Affordable Housing for the Rich?

As Christmas approaches, it seems that Santa has left something under the tree for the top 2 percent in Boston. I ran across a story last week that was about micro-apartments. For those of you who are uninformed, micro-apartments are small units that are around 300 to 400 square feet. That’s enough room for a small bedroom, a bathroom, and a kitchenette with a fridge small enough to fit under the sink. The buildings built specifically for these tiny apartments also have shared living spaces and common areas. Now that I think about it, this arrangement sounds a lot like the affordable rooming houses that were all over the Greater Boston area when I came here 30 years ago. The folks responsible for designing these units are a company called ADD Inc., an architecture and design firm located in Boston. It all sounds great until you get to the fine print. These mini apartments will mainly be marketed toward people who can afford them, in other words, “for people whose income is too high for affordable housing, but who have been priced out of the housing market.” That is to say, low-income and homeless folks on Section 8 need not apply. I know that the units being built will probably be owned privately. Sadly, since there’s no rent control in Boston, those landlords can do pretty much want they want. Come on! This city – heck, this state – can’t even house its poorest residents; and yet people are building housing for those who can pretty much live anywhere they want. And that housing is being made affordable for them. Now, I know that someone associated with this project will read this, and call me or the editor and say something like, “We’re not discriminating against the poor, we welcome all.” Well, that’s not what the article said, boys and girls. What I read said that the folks who are being targeted for these units are WORK –ORIENTED PROFESSIONALS. Sorry, but I don’t know any professionals who live in the Pine Street Inn, or on the street. At this time of year, it’s hard to believe that we’re building housing for those who are well-off, at the same time as the state is cutting services for the homeless; but it’s happening. People have seemingly become numb to homelessness, and this is a prime example. We should be building micro-housing that’s affordable for the hundreds, no, thousands, that are currently without homes. Now, I know that the genius who owns or will own these units will say that housing the homeless is a huge undertaking and it will be costly. And they would be right – there is no money in housing the needy. We need to house young professionals who can afford anywhere from $1500 to two-grand a month. It’s sad, really, because if places like this ADD Inc. Company – and others like it – would stop thinking about how much money they can make and think about those who have less than them, maybe we would have a real chance at ending homelessness. But we all know that present will never be left under the tree – Merry Christmas to all.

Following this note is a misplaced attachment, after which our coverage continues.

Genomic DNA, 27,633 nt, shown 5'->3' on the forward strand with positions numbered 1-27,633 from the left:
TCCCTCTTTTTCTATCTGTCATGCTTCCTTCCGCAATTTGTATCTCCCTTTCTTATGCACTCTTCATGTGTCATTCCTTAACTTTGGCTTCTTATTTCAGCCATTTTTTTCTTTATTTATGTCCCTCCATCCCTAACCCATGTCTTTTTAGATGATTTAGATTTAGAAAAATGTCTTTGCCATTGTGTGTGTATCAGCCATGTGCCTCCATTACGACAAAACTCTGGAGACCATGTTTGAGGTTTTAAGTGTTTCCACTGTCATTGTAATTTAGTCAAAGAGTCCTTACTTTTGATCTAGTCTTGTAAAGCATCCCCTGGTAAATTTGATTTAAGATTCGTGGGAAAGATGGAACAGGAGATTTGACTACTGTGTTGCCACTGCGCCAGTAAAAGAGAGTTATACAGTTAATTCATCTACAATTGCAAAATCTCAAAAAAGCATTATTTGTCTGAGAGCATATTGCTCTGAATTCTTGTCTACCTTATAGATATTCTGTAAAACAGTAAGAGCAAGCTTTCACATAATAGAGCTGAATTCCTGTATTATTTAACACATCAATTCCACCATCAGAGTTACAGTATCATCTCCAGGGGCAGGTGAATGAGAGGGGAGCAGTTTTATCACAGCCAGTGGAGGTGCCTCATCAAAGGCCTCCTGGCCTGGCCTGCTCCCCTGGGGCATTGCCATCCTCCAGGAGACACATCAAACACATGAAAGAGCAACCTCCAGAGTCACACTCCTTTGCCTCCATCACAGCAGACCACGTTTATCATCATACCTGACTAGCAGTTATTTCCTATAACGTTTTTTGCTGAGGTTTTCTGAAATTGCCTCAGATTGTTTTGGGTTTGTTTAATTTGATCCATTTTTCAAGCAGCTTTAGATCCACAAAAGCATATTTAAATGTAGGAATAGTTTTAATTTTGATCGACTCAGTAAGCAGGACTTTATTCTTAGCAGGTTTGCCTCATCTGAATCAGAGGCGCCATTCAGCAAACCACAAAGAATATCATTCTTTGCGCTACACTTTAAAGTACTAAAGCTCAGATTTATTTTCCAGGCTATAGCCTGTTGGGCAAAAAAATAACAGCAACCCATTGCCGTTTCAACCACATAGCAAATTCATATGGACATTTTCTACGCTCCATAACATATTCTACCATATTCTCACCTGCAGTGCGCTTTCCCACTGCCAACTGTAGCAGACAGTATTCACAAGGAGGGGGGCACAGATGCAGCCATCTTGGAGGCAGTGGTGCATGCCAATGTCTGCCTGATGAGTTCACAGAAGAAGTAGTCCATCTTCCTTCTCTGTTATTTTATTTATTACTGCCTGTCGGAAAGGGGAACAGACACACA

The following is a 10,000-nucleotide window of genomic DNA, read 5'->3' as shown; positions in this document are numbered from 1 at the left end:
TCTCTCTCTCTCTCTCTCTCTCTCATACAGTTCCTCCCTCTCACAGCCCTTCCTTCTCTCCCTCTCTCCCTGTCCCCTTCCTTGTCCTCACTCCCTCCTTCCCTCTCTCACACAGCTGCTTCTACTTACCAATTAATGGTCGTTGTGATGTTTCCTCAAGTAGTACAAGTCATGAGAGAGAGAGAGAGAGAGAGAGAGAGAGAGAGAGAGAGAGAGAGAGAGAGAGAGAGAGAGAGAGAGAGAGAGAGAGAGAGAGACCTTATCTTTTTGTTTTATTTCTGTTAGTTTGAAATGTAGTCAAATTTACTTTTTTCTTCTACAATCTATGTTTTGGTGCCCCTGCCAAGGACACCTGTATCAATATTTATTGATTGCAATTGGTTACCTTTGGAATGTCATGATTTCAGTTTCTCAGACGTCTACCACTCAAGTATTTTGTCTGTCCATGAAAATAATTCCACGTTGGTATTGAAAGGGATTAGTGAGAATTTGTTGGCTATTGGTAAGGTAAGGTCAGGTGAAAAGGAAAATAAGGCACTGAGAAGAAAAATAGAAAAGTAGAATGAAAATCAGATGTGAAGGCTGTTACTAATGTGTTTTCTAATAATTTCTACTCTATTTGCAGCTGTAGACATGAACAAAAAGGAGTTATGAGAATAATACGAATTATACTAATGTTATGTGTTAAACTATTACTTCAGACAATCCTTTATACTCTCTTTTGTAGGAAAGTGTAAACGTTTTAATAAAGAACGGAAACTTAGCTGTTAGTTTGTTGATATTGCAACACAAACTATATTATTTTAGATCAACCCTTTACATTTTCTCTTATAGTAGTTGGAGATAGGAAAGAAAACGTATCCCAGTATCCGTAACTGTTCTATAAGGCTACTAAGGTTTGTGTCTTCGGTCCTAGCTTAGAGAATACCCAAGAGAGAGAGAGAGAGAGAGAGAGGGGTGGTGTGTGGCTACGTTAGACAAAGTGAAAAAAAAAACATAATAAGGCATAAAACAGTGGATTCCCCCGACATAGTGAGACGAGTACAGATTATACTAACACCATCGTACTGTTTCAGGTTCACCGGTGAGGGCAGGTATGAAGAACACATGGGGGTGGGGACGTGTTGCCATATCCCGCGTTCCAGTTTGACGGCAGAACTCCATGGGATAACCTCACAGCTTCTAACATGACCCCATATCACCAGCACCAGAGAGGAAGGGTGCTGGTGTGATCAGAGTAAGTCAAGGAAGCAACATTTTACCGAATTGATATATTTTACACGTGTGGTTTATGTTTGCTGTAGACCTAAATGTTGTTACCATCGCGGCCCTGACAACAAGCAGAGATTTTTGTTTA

James Shearer

James Shearer is a writer and co-founder of Spare Change News.

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